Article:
And if we don't, we feel like shit, this is terrible, very primitive in terms of mental health. Healthy self-esteem is your birthright. You are here and you're a human and you're breathing. Congratulations. You made it. Look to the left and look to the right. They're also here and breathing, congratulate them. They made it with you. There is no superiority. There is no inferiority. That is what I call the great lie in my new book that's coming out in March. The great lie that a human being can be fundamentally superior or inferior to another human being. This is the great lie that has run through most of the disasters of history.
Mike: Yeah. Just look at politicians today.
Terry Real: Anybody saying that, “I'm superior and you're inferior,” or the reverse of that. Looking at those kids who got into the top tier schools and you didn't, and saying, “You're superior and I'm inferior.” It cuts both ways. The whole thing is a lie. You are worthwhile and your worth can be no greater or lesser than the guy to the right or left of you if you tried. It is unconditional. You're here, you have dignity as a human being. This is the bull work of democracy. This is the bull work of law. No man above the law, every man is the same. But we don't live like that. And instead of feeling that my worth comes from the inside out, we have three forms of outside-in self-esteem that our culture runs on. Want to hear them?
Mike: Well I know one of them because I've lived it for 49 years. I'm trying to break out of it, but please bring them on.
Terry Real: Well, yours and which is a favorite for guys in general is performance. “I got an A in the test.” “I closed this deal.” Or “I hit that ball over the park.” It's all about what you can do. And the problem of course with performances is your self-esteem is as good as your last performance.
Terry Real: You know, what have you done for us lately? And there's always somebody younger, smarter, faster, warming up in the bullpen.
Mike: I gave a motivational speech recently where I mentioned when you're young, when you're 13 and you have God given, universal given talent, you start thinking it's about you. No, it's about that talent and that talent fades and what are you going to replace it with when it fades?
Terry Real: If I can speak from the ripe old age of 71 to some of these young folks listening, it sure helps to calm down about self-esteem when you have some success under your belt. You know, all of these young folks are striving. They haven't made their mark yet. They feel like they have to. So, I understand that this is not the phase where you're developing internal self-esteem because there's so much bright light being shown on your face and saying, “Fill that hole that way. No, don't do it that way. Do it that way.”
So, it's a hard thing to hold on to your sense of self-esteem when all of this external stuff is going on. Performance means I have worth because of what I can do. Attribute based esteem which the whole advertising industry runs on is I have worth because of what I have. “I have a Jaguar; I must be a man of distinction.” “I have big muscles.” In Boston where I live it's, “I have a kid at Harvard.” I mean, that's the Holy Grail. “Therefore, I must have worth.” No.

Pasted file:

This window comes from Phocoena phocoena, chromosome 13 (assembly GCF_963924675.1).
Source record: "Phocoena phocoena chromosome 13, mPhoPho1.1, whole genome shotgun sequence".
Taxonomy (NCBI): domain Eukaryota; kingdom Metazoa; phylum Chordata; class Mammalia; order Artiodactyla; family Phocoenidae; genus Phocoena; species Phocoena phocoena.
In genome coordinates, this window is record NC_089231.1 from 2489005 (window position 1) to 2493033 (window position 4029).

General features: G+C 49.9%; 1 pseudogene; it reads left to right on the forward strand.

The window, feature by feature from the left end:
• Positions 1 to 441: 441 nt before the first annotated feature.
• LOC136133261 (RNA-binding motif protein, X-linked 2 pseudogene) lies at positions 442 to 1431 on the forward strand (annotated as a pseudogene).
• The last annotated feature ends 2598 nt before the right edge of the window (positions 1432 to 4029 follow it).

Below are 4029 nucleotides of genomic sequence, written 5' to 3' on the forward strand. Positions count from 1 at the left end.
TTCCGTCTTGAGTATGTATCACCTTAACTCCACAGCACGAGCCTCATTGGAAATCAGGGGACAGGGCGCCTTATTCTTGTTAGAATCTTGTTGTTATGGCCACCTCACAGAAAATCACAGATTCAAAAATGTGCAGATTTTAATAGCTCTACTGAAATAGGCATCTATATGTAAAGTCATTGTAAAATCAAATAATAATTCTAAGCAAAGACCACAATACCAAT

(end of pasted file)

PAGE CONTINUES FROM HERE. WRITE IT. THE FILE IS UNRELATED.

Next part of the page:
And then the third form of unhealthy self-esteem, is other base esteem., very big for women. “I'm worthwhile because you think I do.” And if five minutes go by and you're not thinking I'm worthwhile, man, I go into a panic and I have to get you to turn around and think well of me in order for me to think well of me. And this produces a kind of dependency on the other person, co-dependence there’s the old word for it. But if I'm filtering my sense of self-esteem through your esteem of me, then I'm utterly dependent on making you love me. What that does is, it's a form of what we call love addiction or love dependence, and you project abundance onto someone else. And then you merge with that person and suck back the abundance that was yours all along, but you projected it onto somebody else. And that could be a teacher, it could be, you know, a father figure or a mother figure, it can be a lover. But you have it and I need you to turn around and smile at me so I can have it because I can't do it for myself.
Mike: Yeah. God, it reminds me almost of like my high school football coaches almost like made us. Like there's that hazing again, like you know, we were almost like conditioned to want them to like praise us so that we would get five yards further down the field because if we didn't, we didn't get that praise.
Terry Real: Can I say something about that, Mike?
Mike: Yeah, please.
Terry Real: The point is I'm talking about living a psychologically healthy life, being connected to others democratically, not from superiority or inferiority, being connected to yourself with compassion and not harsh judgment. And the thing I want to say about that is all of this goes against mainstream culture. Mainstream culture doesn't like us to be adults. Mainstream culture likes us to be insecure, driven, successful people.
So, this kind of thing is like saying, “Oh, don't worry about who gets into what school, but feel good about yourself anyway.” I mean, come on. Great, if you can do it. But right now, you're in a phase where it's heavy external markers and it's hard to hold onto your sense of self in the face of that. But one thing I want to tell folks listening is don't try and do to this yourself, get some help, get some support, be vulnerable, find some friends to really talk to and really talk to them. And also, mental health and therapy is always a good idea for most people.
What I want to plug, if I can use that word, I'm offering my first ever online course for the general public on basic relationship skills. It's called Staying in Love. You can go to my website, terryreal.com, just go to my name, T-E-R-R-Y R-E-A-L, Staying in Love. And in the course, we cover how to stand up for yourself with love because most of us when we stand up for ourselves, we forget the love part. How to listen to your partner and respond with generosity, how to make repair when the wheels come off, what to do when you are in a centered adult state and your partner is an absolute jerk and how to cherish each other. Those are five basic skills that most people in our culture have never been taught.